The mysterious death of Maverick’s father years early was another subplot that gets poorly handled. I was expecting this to work into being a heightened mystery complete with a big reveal at the end, perhaps coupled with a flashback, but instead it gets treated almost like a throwaway bit where the Tom Skerrit character explains what occurred in passing and then by the time the ending finally comes it’s pretty much forgotten. The same goes for Val Kilmer who is excellent as Maverick’s rival, but his part is woefully underwritten and like with a lot of other things not pushed to its full dramatic potential.

Director Tony Scott hurts the realism by implementing too much of a music video approach with literally every scene smothered with a loud, booming rock tune, which cheapens the story by making it more about mood and image than a character study. There’s even issues with the sky color, which outside of the aerial footage, looks to have a bright golden color that does not replicate any sky I’ve ever seen on this planet.

The stunt work involving the flying jets is certainly impressive making this a movie you definitely need to see on the big screen in order to get its full effect, but eventually it gets redundant and for a layperson not familiar with piloting technique even a bit confusing. The ending in which Maverick and his fellow pilots are ordered to provide air support to a stricken ship that has drifted into hostile waters really jumps the shark when jet planes from a foreign country attacks theirs, which would be considered an act of war and a major international incident, but instead after the skirmish is over it all gets written off saying that the other country simply ‘denied that they did it’, which only in the movie world is good enough to make everyone else forgive and forget about it too.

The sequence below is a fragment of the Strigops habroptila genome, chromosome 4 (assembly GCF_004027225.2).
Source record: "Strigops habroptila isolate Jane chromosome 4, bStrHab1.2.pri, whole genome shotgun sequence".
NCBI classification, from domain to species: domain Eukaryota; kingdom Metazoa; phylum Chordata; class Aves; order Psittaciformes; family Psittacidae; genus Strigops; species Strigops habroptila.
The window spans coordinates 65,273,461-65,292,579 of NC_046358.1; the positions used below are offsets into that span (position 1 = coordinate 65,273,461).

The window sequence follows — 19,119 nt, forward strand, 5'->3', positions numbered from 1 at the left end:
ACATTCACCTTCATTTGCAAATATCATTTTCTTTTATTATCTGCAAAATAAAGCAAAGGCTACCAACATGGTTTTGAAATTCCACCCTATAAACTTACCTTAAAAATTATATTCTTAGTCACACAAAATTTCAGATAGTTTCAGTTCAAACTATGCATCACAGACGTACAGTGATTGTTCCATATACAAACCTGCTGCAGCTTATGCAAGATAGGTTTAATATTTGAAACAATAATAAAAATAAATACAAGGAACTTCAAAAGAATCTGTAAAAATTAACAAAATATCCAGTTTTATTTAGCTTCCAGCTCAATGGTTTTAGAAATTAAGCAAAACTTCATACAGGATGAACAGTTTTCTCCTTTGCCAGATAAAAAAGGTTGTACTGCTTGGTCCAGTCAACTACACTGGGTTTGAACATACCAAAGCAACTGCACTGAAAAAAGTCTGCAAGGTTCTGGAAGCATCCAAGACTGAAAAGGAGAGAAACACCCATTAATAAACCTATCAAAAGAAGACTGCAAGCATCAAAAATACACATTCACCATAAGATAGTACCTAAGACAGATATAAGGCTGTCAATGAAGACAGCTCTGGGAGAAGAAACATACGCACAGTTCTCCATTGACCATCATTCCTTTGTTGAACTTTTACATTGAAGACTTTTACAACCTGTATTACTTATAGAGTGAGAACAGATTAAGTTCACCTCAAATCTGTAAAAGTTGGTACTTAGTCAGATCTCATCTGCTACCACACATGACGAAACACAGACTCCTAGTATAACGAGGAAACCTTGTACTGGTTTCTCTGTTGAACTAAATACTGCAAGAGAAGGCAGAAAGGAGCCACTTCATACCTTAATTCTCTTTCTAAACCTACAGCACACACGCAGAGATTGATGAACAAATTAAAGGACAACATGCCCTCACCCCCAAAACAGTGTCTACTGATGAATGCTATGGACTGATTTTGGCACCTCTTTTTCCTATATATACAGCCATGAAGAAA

My Rating: 5 out of 10

Released: May 12, 1986

Runtime: 1 Hour 49 Minutes

Rated PG

Director: Tony Scott

Studio: Paramount

Available: DVD, Blu-ray, Amazon Video, YouTube

The Owl and the Pussycat (1970)

By Richard Winters

My Rating: 4 out of 10

4-Word Review: Sometimes opposites do attract.

Felix (George Segal) works at a bookstore, but dreams of becoming a successful novelist only to receive rejection letters every time he sends a manuscript out. One night while residing in his cramped New York apartment he spots, through his binoculars, his neighbor Doris (Barbra Streisand) accepting payment for sex and he immediately calls his landlord (Jacques Sandulescu) to report this and it gets her evicted. In anger she goes to Felix’s apartment at 3 in the morning to argue with him about what he did. The two share little in common, but eventually after hours of bickering they form a bond.

The film was originally written as a Broadway play, which in-turn was inspired by a poem of the same name written by Edward Lear in 1871. The play, which ran during the 1964-65 season, starred Alan Alda and Diana Sands and differed considerably from the film in that it had only two characters and one setting. The biggest change though was that in the play the Doris character was a black women, but the studio feared mainstream audiences weren’t ready for that, which is a shame. Streisand is amusing, but she’s unable to convey a tough street-smart attitude. Having an African American woman and a white man come together with vastly different socio-economic backgrounds would’ve made the polar opposites theme even more pronounced and their eventual bonding far more profound.